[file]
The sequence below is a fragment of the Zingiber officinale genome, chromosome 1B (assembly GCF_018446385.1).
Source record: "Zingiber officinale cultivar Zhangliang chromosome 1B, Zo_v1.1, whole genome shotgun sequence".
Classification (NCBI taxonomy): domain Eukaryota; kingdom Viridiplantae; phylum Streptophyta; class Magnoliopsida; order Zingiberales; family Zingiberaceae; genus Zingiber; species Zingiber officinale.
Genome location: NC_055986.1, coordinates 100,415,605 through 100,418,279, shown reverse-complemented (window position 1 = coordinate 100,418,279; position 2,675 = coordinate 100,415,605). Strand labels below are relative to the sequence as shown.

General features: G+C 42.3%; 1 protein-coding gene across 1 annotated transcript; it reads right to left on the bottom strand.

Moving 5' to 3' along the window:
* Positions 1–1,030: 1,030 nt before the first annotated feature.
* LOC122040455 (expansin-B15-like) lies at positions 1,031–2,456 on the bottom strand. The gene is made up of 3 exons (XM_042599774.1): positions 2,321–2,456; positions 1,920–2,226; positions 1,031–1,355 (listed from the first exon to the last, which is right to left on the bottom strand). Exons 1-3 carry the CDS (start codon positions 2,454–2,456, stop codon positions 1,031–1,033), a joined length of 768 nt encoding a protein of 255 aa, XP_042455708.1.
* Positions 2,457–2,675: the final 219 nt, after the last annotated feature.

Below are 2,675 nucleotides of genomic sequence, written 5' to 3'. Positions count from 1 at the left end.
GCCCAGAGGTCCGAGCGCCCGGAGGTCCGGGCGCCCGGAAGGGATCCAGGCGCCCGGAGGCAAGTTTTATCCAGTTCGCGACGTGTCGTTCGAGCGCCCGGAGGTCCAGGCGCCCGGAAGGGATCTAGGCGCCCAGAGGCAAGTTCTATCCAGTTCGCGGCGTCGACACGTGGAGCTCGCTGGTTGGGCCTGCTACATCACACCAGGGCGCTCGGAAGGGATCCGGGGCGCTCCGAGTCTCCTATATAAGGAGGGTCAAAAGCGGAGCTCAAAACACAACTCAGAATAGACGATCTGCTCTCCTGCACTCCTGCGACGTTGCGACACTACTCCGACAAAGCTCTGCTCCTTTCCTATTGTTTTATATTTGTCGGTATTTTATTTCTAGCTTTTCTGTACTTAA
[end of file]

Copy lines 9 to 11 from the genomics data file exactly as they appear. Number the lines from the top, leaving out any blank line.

* Positions 2,457–2,675: the final 219 nt, after the last annotated feature.

Below are 2,675 nucleotides of genomic sequence, written 5' to 3'. Positions count from 1 at the left end.
GCCCAGAGGTCCGAGCGCCCGGAGGTCCGGGCGCCCGGAAGGGATCCAGGCGCCCGGAGGCAAGTTTTATCCAGTTCGCGACGTGTCGTTCGAGCGCCCGGAGGTCCAGGCGCCCGGAAGGGATCTAGGCGCCCAGAGGCAAGTTCTATCCAGTTCGCGGCGTCGACACGTGGAGCTCGCTGGTTGGGCCTGCTACATCACACCAGGGCGCTCGGAAGGGATCCGGGGCGCTCCGAGTCTCCTATATAAGGAGGGTCAAAAGCGGAGCTCAAAACACAACTCAGAATAGACGATCTGCTCTCCTGCACTCCTGCGACGTTGCGACACTACTCCGACAAAGCTCTGCTCCTTTCCTATTGTTTTATATTTGTCGGTATTTTATTTCTAGCTTTTCTGTACTTAA